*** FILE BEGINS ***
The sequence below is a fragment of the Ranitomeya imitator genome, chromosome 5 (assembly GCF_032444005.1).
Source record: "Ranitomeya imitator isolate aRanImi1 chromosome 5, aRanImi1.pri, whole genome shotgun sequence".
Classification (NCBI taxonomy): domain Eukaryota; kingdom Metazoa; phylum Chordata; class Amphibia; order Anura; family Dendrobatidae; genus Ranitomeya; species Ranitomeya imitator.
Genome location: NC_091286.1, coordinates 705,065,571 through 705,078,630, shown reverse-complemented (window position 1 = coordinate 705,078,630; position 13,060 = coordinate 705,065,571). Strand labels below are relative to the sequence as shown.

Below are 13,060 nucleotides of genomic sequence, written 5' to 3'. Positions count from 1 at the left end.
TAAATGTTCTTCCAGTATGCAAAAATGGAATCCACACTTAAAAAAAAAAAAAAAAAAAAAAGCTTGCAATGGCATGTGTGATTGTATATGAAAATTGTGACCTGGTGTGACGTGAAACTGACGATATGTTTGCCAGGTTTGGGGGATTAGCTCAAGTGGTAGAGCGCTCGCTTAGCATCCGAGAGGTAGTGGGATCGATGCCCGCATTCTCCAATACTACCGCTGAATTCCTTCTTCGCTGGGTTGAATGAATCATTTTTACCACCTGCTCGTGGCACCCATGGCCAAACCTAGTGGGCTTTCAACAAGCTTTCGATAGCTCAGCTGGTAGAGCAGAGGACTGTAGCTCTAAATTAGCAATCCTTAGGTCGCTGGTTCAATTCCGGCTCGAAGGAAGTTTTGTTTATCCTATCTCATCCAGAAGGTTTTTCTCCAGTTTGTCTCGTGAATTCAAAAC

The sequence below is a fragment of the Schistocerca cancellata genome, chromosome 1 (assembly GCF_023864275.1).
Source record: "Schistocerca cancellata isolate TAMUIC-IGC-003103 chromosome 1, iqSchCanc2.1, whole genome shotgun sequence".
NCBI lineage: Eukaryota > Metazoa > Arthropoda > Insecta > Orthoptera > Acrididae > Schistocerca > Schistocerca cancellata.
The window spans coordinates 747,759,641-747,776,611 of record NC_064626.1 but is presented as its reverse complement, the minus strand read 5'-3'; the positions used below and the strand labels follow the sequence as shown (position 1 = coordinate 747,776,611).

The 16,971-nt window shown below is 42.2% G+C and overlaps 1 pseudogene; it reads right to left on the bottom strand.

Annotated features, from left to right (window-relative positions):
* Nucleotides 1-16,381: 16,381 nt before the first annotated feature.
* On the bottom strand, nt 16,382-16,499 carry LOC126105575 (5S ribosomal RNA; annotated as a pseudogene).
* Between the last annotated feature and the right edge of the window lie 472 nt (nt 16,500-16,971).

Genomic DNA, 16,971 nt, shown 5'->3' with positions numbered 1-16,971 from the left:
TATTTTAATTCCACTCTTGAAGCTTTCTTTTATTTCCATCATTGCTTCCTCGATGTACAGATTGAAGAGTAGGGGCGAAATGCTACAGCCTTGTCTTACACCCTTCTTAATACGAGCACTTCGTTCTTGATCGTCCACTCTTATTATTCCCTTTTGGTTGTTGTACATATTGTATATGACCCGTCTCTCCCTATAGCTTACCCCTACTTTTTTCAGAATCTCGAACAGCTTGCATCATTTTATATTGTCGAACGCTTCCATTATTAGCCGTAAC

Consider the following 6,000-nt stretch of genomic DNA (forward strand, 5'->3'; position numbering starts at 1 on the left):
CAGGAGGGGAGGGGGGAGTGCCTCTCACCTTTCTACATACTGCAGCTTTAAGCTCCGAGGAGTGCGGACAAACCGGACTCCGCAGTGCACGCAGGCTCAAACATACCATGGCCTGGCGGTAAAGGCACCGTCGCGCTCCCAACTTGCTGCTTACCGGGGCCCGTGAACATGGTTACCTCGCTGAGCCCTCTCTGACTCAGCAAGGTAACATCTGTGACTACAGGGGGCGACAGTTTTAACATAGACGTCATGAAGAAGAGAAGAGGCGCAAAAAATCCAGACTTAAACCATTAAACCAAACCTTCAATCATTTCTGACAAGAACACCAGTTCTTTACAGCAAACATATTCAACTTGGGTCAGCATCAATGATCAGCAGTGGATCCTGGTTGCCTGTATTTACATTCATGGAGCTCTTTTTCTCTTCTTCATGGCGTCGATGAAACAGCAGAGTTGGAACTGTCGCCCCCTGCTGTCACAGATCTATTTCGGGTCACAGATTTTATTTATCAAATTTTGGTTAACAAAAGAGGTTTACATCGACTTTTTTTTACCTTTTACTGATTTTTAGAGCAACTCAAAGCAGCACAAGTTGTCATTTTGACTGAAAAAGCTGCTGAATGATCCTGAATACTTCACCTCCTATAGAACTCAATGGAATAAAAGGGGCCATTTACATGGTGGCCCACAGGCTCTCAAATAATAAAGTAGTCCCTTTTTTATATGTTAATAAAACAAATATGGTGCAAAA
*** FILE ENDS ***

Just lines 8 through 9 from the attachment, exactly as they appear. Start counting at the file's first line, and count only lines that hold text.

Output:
Source record: "Schistocerca cancellata isolate TAMUIC-IGC-003103 chromosome 1, iqSchCanc2.1, whole genome shotgun sequence".
NCBI lineage: Eukaryota > Metazoa > Arthropoda > Insecta > Orthoptera > Acrididae > Schistocerca > Schistocerca cancellata.